Is he taking the p1ss?

    Not trolling (OK, maybe a *tiny* bit) but did Jobs himself actually invent anything? (Having a patent isn't the same as having invented something, obv.)

    1. hplasm

      Re: It's all gone a bit Princess Di

      Edison stole quite a lot of his 'inventions' and Picasso may have seen people in a very strange way...

      So perhaps he is right, in a manner of speaking.

      1. h3

        Re: It's all gone a bit Princess Di

        Jobs has something in common with Edison in that he held everybody else back. (Tesla was the real visionary).

        Don't know much about Picasso other than he wasn't Leonado Da Vinci.

    2. Busby

      Re: It's all gone a bit Princess Di

      Agree completely, guy deserves a great deal of respect for what he achieved. Undoubtedly great at marketing to the masses.

      However does taking a lot of other products and combining the features in an easy to use way count as invention? Just sometimes feel the hype for Jobs has gone way beyond what he earned. Hate to see him called a visionary as I just dont think its true.

      1. Pete 2 Silver badge

        Re: It's all gone a bit Princess Di

        > does taking a lot of other products and combining the features in an easy to use way count as invention?

        If done right, it's a lot more useful than mere invention. The key thing is not necessarily to invent new things but to find new ways of using and combining existing stuff. Jobs' genius was to get to the essence of a device and combine that with a clear vision for the design and how it would be used. He (or rather, the team he built) was able to clear a lot of the clutter from existing "stuff" and make products that just worked.

        Sure, there was / is the evil side to Apple: patents, restrictions on use and interoperability. However that doesn't take away SJ's biggest contribution which gave us a better quality and higher expectations.

        Oh, and from a horticultural point of view, doesn't Peak Apple occur just before it falls off the tree?

    3. Grikath

      Re: It's all gone a bit Princess Di

      Jobs and Edison are indeed comparable. After all, it was Edison who perfected the modern labaratory setup, so he could get his hands on their ideas, patent, and market them. Jobs merely copied that, applied to modern tech.

      1. Snake Silver badge

        Re: It's all gone a bit Princess Di

        No. I don't see it that way.

        Jobs' impact is HIGHLY overrated due to his cult of personality. In REAL terms, in the terms of what he actually accomplished and his input into the devices sold, Jobs was a stylist. Jobs was at the level of Henry Dreyfuss, but since most people don't even know who that was or the level of impact Dreyfuss' designs had on modern society, they have no frame of reference to properly classify Jobs' skills. So they tag him as "inventor" rather than his proper designation as "designer and salesman" - he personally did not build not electrically design a single product, but he personally oversaw the physical and operational attributes of all the products his company came out with.

        1. Tom 13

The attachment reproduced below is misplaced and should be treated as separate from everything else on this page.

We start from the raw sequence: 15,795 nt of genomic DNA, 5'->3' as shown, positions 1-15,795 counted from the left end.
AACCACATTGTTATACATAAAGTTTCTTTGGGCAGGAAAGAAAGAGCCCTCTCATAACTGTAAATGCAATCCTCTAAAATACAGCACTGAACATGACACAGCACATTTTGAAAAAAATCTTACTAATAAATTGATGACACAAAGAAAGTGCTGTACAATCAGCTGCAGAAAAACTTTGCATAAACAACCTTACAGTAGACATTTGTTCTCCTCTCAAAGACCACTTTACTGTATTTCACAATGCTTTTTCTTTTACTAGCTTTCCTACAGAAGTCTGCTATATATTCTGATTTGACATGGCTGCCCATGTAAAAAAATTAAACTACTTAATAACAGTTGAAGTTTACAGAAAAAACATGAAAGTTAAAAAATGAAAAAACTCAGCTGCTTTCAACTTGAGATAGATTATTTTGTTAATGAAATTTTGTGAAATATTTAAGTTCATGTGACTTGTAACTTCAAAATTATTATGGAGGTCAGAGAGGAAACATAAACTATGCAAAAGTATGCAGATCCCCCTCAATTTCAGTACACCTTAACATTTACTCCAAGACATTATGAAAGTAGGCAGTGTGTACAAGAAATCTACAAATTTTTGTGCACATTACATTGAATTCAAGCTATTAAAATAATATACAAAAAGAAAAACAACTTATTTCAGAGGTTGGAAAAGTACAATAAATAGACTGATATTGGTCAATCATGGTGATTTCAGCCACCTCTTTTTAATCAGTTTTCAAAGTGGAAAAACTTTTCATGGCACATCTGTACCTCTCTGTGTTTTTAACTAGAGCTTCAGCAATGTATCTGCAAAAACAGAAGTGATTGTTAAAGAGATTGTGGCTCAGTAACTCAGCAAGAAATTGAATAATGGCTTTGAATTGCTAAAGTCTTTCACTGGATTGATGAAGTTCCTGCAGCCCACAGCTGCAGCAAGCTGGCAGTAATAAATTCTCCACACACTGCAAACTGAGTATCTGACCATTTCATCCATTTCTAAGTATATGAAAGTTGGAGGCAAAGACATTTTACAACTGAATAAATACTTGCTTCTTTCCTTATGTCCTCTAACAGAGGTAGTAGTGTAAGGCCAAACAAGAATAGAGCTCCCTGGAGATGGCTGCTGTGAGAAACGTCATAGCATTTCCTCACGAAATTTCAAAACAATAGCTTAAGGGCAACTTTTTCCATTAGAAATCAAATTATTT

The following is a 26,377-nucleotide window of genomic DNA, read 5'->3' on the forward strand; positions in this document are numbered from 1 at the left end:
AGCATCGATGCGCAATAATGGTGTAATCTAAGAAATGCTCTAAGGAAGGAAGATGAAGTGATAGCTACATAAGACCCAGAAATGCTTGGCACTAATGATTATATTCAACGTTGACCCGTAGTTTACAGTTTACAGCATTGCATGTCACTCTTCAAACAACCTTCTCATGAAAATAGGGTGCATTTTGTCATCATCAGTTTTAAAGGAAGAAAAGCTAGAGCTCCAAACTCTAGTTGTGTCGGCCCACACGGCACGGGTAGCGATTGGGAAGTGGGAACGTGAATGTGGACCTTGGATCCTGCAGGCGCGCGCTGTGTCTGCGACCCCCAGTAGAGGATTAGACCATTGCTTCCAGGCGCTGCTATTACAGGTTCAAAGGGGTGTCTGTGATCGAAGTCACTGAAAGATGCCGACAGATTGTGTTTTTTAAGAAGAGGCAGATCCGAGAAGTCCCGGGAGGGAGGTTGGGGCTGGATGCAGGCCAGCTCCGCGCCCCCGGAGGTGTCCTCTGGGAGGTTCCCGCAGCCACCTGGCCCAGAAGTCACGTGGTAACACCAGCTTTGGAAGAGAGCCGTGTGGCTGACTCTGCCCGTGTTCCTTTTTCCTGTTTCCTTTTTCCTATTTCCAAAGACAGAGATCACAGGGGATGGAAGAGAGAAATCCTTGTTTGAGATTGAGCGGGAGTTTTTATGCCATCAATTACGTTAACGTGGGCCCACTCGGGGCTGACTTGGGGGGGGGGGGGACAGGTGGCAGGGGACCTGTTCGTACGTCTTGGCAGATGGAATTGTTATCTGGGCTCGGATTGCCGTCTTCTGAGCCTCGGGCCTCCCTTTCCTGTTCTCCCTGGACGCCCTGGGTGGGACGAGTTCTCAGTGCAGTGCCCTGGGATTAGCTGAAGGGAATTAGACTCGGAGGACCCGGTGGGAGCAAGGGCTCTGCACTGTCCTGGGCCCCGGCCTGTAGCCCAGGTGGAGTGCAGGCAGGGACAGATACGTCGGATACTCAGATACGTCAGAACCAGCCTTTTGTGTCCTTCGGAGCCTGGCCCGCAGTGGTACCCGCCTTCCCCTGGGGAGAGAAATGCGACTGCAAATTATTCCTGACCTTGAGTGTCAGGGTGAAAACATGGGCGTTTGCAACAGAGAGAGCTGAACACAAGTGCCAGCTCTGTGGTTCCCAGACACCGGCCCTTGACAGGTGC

Re: - he personally did not build not electrically design a single product

          in the headlines which are grabbing our attention these days you are correct.

          By my memory is longer than the current internet memes (or as some one once put it "10 minutes ago"). He and Woz designed, built, and yes soldered many a circuit board in the early days working out of their garage. So like I said, very overrated, but not a complete sham.

    4. ItsNotMe

      Re: It's all gone a bit Princess Di

      Actually the comparison of Jobs to Edison is quite ironic.

      Very little of what is credited to Edison was actually INVENTED by Edison. In reality, it was the workers in his labs that came up with most of it...he just took the credit for it.

      1. Don Jefe

        Re: It's all gone a bit Princess Di

        Edison was a Class A knob-gobbling thief and the original patent troll. The only reason the motion picture industry ever setup in Hollywood was because Edison was viciously attacking the movie people in court over IP issues. The entire industry moved as far away as it could possibly get, just to put distance between them and make it cost too much to pursue them.

        Edison and his 'Invention Factory' was the forerunner of the modern IP house with more lawyers and paid for judges on the payroll than hands-on workers. So you can thank Edison the next time someone lobs a stupid sueball at your favorite tech company.

        Boo, down with Edison fandom!

  5. Evil Auditor Silver badge


    a device that is hardly guaranteed success

    Like Ellison and many others I have, for some or the other reason, doubts about Apple's future success with or without iWatch. Then again hardly any new product is guaranteed success, with the constraint that a strong brand, such as Apple, does indeed make success more likely.

  6. Anonymous Coward
    Anonymous Coward

    Never have a seen a better example

    Of the talent myth in action.

  7. jai

    poor comparison

    the Apple of the 90's is not the Apple we have now.

    and Tim Cook is certainly not John Scully.

    the only thing that's the same between the Apple of the 90s and the Apple of today is that Jobs isn't running it. Everything else about the two moments in time is different. And for someone like Ellison, whom so many people seem to hold in high regard, not to realise that, is rather telling.